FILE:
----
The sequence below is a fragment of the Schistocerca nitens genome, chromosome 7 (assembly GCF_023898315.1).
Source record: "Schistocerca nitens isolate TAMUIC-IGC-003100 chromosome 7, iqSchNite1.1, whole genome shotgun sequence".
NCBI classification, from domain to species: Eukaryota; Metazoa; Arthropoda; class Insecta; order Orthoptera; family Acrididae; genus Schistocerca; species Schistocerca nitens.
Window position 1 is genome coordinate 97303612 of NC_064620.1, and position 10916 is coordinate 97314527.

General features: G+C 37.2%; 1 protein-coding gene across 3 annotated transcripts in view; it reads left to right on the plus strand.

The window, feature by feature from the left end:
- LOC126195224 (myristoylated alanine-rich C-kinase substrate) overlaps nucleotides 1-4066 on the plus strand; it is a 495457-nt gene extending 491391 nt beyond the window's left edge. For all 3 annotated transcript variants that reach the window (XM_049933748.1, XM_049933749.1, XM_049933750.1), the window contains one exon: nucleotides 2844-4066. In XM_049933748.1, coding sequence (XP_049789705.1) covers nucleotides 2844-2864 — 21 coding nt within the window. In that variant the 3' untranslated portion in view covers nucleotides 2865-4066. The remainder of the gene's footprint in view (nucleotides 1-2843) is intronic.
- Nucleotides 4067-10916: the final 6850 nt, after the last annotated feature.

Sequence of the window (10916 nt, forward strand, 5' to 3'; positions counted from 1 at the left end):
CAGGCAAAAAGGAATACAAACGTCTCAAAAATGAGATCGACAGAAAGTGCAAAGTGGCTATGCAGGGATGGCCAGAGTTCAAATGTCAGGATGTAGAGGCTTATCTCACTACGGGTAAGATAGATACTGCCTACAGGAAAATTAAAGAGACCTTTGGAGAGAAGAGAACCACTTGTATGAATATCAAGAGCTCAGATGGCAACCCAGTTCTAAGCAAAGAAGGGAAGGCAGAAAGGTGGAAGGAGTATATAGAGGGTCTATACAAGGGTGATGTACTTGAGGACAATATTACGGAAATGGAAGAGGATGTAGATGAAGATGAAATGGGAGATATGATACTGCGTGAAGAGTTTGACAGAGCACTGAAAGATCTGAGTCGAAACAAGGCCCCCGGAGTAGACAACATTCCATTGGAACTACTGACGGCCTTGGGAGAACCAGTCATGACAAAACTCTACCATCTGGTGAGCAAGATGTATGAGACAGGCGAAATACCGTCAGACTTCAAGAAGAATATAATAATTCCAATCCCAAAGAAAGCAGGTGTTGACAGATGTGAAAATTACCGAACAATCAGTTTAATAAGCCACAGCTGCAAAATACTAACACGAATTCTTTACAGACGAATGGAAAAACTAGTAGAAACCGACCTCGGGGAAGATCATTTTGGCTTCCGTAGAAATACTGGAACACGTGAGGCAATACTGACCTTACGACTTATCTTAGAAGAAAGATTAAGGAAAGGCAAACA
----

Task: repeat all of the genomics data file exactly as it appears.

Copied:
The sequence below is a fragment of the Schistocerca nitens genome, chromosome 7 (assembly GCF_023898315.1).
Source record: "Schistocerca nitens isolate TAMUIC-IGC-003100 chromosome 7, iqSchNite1.1, whole genome shotgun sequence".
NCBI classification, from domain to species: Eukaryota; Metazoa; Arthropoda; class Insecta; order Orthoptera; family Acrididae; genus Schistocerca; species Schistocerca nitens.
Window position 1 is genome coordinate 97303612 of NC_064620.1, and position 10916 is coordinate 97314527.

General features: G+C 37.2%; 1 protein-coding gene across 3 annotated transcripts in view; it reads left to right on the plus strand.

The window, feature by feature from the left end:
- LOC126195224 (myristoylated alanine-rich C-kinase substrate) overlaps nucleotides 1-4066 on the plus strand; it is a 495457-nt gene extending 491391 nt beyond the window's left edge. For all 3 annotated transcript variants that reach the window (XM_049933748.1, XM_049933749.1, XM_049933750.1), the window contains one exon: nucleotides 2844-4066. In XM_049933748.1, coding sequence (XP_049789705.1) covers nucleotides 2844-2864 — 21 coding nt within the window. In that variant the 3' untranslated portion in view covers nucleotides 2865-4066. The remainder of the gene's footprint in view (nucleotides 1-2843) is intronic.
- Nucleotides 4067-10916: the final 6850 nt, after the last annotated feature.

Sequence of the window (10916 nt, forward strand, 5' to 3'; positions counted from 1 at the left end):
CAGGCAAAAAGGAATACAAACGTCTCAAAAATGAGATCGACAGAAAGTGCAAAGTGGCTATGCAGGGATGGCCAGAGTTCAAATGTCAGGATGTAGAGGCTTATCTCACTACGGGTAAGATAGATACTGCCTACAGGAAAATTAAAGAGACCTTTGGAGAGAAGAGAACCACTTGTATGAATATCAAGAGCTCAGATGGCAACCCAGTTCTAAGCAAAGAAGGGAAGGCAGAAAGGTGGAAGGAGTATATAGAGGGTCTATACAAGGGTGATGTACTTGAGGACAATATTACGGAAATGGAAGAGGATGTAGATGAAGATGAAATGGGAGATATGATACTGCGTGAAGAGTTTGACAGAGCACTGAAAGATCTGAGTCGAAACAAGGCCCCCGGAGTAGACAACATTCCATTGGAACTACTGACGGCCTTGGGAGAACCAGTCATGACAAAACTCTACCATCTGGTGAGCAAGATGTATGAGACAGGCGAAATACCGTCAGACTTCAAGAAGAATATAATAATTCCAATCCCAAAGAAAGCAGGTGTTGACAGATGTGAAAATTACCGAACAATCAGTTTAATAAGCCACAGCTGCAAAATACTAACACGAATTCTTTACAGACGAATGGAAAAACTAGTAGAAACCGACCTCGGGGAAGATCATTTTGGCTTCCGTAGAAATACTGGAACACGTGAGGCAATACTGACCTTACGACTTATCTTAGAAGAAAGATTAAGGAAAGGCAAACA